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Invasive Species Resources

Displaying 1 to 15 of 15

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USDA. FS. Northern Research Station.
Select the non-indigenous forest pest to view maps depicting state and county distribution. Produced by: USDA, FS, Forest Health Protection, and its partners.
University of Georgia. Center for Invasive Species and Ecosystem Health.
Provides comprehensive information on cogongrass in Georgia along with links to other southeastern state efforts on cogongrass. To date, Alabama, Florida, Georgia, Louisiana, Mississippi, South Carolina and Texas have on-going research, education and/or control programs that are supported by university, state and federal agency cooperators.

USDA. FS. Forest Health Protection. Southern Region.

View the updated regional infestation map for Laurel Wilt Disease (for initial detection in May 2002. Map is updated periodically (USDA,FS - Forest & Grassland Health).

Maine Department of Agriculture, Conservation, and Forestry. Maine Forest Service.

DOI. FWS. Midwest Region.
USDA. FS. Northeastern Area State and Private Forestry.
Provides distribution maps and predicted future range expansion.
Lake Stewards of Maine.
Special Note: Formerly known as the Maine Volunteer Lake Monitoring Program.

Maine Department of Agriculture, Conservation, and Forestry. Maine Forest Service.

Maine Forest Service. Winter moth was first recorded in Nova Scotia in the 1930s and then in the Pacific Northwest in the 1970's. It showed up in eastern Massachusetts in the early 2000's and has since spread into coastal Maine from Kittery to Bar Harbor. Fill out the Winter Moth Survey to help us gather information about the distribution of these moths across Maine. The results will be used to help with biological control development and other research.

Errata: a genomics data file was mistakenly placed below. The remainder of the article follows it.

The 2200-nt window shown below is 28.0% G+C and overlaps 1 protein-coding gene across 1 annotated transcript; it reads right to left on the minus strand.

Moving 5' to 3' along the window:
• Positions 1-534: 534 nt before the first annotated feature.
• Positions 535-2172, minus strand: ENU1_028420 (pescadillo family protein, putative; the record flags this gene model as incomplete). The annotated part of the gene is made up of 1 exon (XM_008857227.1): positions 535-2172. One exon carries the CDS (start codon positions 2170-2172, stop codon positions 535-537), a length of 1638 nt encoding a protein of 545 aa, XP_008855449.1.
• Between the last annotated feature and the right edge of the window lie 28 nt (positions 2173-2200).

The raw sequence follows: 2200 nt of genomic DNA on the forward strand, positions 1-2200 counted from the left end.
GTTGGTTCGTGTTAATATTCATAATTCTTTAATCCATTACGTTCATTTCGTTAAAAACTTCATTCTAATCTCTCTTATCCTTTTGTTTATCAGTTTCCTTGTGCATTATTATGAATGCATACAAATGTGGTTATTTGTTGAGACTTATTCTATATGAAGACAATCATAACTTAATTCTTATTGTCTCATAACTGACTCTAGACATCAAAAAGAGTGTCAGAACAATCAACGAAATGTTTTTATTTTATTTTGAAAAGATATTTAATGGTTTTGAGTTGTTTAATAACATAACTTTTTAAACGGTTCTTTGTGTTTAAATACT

University of Missouri. Integrated Pest Management.
View current pest alerts for your region, or sign up to receive email alerts. Pest Monitoring Alerts are sent by e-mail to subscribers when pest captures reach significant numbers.

University of Georgia. Center for Invasive Species and Ecosystem Health.

The Southeast Early Detection Network (SEEDN) app brings the power of Early Detection and Distribution Mapping System (EDDMapS) to your smartphone. Now you can submit invasive species observations directly with your smartphone from the field. These reports are uploaded to EDDMapS and e-mailed directly to local and state verifiers for review. SEEDN is more than just a smartphone app; it is an integrated invasive species reporting and outreach campaign for the Southeastern United States that includes the app and the EDDMapS website.

North Central Soybean Research Program. Soybean Research and Information Initiative.

Scroll and select Distribution to view known distribution of the soybean cyst nematode, Heterodera glycines, in counties in the United States and Canada in selected years from 1957 to 2014.

University of Georgia. College of Veterinary Medicine. Southeastern Cooperative Wildlife Disease Study.
Gulf of Maine Research Institute.
Vital Signs is a statewide effort to address invasive species. Our collective research focus is on locating invasive species and documenting the native species and habitats vulnerable to invasions. Together we are using scientific tools and habits of mind to look for native and invasive species in local habitats. We are sharing what we find and do not find online. We are contributing to a greater understanding of and connection to our shared environment.